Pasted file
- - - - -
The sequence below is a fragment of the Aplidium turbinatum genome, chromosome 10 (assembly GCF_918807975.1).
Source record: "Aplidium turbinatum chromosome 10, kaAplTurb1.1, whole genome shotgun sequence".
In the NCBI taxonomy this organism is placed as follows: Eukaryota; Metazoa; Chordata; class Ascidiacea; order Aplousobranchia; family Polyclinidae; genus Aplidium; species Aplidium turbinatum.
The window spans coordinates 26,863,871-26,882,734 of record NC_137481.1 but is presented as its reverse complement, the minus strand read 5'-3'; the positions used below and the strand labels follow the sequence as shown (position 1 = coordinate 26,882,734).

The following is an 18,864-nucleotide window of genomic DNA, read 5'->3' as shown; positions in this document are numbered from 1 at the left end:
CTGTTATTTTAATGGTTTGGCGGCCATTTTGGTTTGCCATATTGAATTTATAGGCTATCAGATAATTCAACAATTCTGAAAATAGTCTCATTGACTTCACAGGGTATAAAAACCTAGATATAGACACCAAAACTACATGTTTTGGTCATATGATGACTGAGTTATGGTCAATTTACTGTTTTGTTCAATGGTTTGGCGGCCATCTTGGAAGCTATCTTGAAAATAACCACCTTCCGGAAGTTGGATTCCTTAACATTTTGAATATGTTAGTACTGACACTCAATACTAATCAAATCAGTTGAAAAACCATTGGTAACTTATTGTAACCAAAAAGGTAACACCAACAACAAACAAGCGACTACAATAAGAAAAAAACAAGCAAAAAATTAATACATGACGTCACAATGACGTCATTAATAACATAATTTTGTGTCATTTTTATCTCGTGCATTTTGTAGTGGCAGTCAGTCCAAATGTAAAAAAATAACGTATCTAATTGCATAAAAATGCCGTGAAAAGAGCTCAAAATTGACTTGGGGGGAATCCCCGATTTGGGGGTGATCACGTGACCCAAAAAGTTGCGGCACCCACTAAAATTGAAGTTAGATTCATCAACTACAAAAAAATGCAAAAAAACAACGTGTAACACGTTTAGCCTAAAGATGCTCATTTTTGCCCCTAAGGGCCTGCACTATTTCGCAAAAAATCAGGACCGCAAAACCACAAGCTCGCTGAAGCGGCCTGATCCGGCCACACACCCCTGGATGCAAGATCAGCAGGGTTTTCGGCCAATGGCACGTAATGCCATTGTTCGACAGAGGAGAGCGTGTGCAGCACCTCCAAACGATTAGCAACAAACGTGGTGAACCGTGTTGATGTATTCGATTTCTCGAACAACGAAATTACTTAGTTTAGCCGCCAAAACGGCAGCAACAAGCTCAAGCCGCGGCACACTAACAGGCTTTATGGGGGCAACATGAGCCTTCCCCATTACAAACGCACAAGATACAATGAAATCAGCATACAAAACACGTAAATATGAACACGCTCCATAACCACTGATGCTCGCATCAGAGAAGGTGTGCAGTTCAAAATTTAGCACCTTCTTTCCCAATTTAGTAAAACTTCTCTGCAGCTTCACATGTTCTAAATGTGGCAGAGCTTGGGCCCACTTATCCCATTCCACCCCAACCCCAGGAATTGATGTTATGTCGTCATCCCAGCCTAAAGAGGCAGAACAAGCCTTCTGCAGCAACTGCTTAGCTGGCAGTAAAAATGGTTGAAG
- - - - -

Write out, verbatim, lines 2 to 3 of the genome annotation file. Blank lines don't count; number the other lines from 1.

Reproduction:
Source record: "Aplidium turbinatum chromosome 10, kaAplTurb1.1, whole genome shotgun sequence".
In the NCBI taxonomy this organism is placed as follows: Eukaryota; Metazoa; Chordata; class Ascidiacea; order Aplousobranchia; family Polyclinidae; genus Aplidium; species Aplidium turbinatum.